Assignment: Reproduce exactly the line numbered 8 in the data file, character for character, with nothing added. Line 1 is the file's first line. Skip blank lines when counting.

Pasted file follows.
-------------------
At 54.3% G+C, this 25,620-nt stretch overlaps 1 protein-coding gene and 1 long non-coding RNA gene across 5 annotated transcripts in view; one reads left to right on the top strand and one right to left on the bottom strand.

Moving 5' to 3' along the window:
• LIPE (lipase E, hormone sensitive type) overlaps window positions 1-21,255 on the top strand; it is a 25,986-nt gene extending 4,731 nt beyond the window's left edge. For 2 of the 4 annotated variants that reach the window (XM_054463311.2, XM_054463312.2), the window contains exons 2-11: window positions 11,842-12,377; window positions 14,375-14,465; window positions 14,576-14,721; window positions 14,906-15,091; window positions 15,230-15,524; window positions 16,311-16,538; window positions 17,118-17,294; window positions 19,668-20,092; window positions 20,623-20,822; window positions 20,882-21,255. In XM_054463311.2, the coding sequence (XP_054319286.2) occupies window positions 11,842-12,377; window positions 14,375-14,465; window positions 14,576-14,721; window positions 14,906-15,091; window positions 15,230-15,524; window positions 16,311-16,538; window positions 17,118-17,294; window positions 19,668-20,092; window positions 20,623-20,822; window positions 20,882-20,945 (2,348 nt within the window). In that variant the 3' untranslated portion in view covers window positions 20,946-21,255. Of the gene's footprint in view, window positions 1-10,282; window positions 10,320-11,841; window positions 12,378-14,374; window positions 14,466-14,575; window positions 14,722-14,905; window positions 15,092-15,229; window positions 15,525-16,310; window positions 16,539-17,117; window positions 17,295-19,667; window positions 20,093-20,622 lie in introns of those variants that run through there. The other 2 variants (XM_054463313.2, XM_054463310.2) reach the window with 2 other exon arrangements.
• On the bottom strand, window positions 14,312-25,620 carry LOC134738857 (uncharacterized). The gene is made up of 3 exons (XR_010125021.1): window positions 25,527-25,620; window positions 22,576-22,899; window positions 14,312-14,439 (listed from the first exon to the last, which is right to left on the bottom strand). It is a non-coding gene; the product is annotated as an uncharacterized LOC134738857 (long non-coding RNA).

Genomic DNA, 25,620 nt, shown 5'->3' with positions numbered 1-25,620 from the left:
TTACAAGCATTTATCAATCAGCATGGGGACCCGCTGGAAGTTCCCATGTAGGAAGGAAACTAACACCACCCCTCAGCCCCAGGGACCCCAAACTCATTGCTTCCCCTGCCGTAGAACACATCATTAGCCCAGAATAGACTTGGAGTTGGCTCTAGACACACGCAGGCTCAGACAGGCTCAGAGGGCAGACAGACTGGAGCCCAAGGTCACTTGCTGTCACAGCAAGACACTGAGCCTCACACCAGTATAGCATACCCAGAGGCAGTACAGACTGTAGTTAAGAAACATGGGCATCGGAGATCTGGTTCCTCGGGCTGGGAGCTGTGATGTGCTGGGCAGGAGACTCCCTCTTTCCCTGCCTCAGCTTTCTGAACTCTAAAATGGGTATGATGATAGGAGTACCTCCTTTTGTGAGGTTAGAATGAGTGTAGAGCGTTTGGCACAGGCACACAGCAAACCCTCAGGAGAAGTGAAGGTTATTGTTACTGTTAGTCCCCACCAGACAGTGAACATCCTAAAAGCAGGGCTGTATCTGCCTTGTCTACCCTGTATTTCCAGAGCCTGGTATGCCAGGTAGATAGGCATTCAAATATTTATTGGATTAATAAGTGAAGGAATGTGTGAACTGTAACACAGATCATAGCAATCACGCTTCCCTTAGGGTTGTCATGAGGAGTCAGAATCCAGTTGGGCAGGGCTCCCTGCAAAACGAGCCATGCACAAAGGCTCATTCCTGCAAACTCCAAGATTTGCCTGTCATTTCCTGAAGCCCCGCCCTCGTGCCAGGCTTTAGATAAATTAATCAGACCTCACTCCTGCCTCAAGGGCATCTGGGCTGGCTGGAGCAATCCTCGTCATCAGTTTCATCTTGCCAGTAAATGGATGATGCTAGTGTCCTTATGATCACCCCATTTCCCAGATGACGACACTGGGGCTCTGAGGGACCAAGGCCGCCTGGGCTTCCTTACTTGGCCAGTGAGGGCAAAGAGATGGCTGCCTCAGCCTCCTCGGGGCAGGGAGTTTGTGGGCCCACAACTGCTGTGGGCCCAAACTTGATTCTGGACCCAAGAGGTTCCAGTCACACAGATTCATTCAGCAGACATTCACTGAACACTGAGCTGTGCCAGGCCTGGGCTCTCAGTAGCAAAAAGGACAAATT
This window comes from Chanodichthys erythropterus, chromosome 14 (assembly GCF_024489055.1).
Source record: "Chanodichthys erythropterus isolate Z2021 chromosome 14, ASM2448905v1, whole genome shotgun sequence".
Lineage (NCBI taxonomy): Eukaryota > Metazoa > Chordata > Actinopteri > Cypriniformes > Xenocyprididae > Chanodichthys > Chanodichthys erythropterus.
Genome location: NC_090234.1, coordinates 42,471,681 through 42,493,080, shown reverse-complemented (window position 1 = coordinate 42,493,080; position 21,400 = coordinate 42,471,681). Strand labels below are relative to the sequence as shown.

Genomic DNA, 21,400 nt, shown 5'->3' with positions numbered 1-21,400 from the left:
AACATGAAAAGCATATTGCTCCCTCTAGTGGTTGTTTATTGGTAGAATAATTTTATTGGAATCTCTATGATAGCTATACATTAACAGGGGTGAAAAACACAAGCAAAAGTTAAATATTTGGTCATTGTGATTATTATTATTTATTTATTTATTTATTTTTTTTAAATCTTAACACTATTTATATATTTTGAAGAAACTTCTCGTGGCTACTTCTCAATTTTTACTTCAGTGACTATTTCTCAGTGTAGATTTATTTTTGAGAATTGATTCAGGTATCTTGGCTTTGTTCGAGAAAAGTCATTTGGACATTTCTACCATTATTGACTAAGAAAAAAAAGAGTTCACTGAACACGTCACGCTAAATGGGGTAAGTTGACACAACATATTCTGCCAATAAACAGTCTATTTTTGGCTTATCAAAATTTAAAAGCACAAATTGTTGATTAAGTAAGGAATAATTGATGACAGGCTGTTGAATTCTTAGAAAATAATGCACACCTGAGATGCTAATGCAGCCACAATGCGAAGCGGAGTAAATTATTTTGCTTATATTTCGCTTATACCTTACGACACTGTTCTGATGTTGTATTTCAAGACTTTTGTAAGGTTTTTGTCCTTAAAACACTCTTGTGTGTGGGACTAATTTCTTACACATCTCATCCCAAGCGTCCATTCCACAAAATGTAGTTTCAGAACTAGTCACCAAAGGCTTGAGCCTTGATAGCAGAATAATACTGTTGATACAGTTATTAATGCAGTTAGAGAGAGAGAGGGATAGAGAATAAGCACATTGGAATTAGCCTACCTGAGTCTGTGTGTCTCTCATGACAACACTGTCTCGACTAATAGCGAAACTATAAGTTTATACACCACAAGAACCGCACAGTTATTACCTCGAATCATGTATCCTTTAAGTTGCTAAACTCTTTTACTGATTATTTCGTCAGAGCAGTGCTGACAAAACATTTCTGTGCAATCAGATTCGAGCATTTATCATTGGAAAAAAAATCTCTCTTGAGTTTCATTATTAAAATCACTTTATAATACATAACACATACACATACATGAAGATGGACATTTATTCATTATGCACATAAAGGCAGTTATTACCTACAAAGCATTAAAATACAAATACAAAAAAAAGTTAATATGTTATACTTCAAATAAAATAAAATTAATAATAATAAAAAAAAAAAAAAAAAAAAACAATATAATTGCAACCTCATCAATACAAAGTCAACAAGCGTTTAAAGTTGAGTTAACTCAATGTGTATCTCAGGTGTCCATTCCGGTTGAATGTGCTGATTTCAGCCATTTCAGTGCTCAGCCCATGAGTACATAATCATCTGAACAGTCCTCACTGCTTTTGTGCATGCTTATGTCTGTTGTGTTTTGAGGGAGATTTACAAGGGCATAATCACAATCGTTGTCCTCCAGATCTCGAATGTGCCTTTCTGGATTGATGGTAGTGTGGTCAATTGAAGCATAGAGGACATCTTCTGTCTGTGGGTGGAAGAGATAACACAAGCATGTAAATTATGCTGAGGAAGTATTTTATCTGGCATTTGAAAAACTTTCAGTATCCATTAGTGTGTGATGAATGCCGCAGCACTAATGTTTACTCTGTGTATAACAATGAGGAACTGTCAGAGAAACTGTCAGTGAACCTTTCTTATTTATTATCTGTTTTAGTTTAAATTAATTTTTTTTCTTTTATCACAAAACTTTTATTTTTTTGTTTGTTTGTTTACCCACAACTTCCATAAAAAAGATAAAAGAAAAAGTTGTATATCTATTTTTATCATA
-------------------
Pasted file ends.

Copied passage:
Source record: "Chanodichthys erythropterus isolate Z2021 chromosome 14, ASM2448905v1, whole genome shotgun sequence".